The South African leader who 1993 Nobel Peace Prize winner was released from jail after 27 years of imprisonment on 11 February 1990. From there he went on to become the first black President of South Africa and a globally acknowledged leader.
Rolihlahla Mandela was born into the Madiba clan in the village of Mvezo, in the Eastern Cape, on 18 July 1918. His mother was Nonqaphi Nosekeni and his father was Hendry Mphakanyiswa of the Thembu Tribe. He was educated at University College of Fort Hare and the University of Witwatersrand. He was politically involved in the struggle for freedom and movement against apartheid from 1942.
Apartheid was a political and social system in South Africa during the era of White minority rule. It enforced racial discrimination against non-Whites, mainly focused on skin color and facial features.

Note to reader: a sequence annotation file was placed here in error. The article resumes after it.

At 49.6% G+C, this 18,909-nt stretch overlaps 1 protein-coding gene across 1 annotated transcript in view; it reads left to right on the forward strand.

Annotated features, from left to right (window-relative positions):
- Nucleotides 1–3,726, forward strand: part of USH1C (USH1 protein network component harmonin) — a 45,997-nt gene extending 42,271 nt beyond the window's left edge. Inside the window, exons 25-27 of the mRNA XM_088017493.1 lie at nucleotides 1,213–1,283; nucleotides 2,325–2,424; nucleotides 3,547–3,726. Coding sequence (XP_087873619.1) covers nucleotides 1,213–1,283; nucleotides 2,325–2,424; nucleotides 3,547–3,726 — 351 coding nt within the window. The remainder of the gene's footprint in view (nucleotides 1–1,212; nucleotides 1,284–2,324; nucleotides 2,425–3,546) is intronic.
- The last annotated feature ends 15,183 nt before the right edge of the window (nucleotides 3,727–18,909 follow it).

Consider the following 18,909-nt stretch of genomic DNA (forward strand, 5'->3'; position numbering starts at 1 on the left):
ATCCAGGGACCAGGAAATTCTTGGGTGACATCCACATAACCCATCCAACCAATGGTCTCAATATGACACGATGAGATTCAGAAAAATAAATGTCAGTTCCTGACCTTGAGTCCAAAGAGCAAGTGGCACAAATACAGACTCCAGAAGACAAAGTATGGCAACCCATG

Mandela was sentenced to life imprisonment in 1964 charged with four counts of sabotage and conspiracy to violently overthrow the government. During his years in prison, Nelson Mandela’s reputation grew steadily. He was widely accepted as the most significant black leader in South Africa and became a potent symbol of resistance as the anti-apartheid movement gathered strength. He consistently refused to compromise his political position to obtain his freedom.
Nelson Mandela was devoted to democracy, equality and learning. Despite terrible provocation, he never answered racism with racism. His life is an inspiration to all who are oppressed and deprived; and to all who are opposed to oppression and deprivation. He died at his home in Johannesburg on 5 December 2013.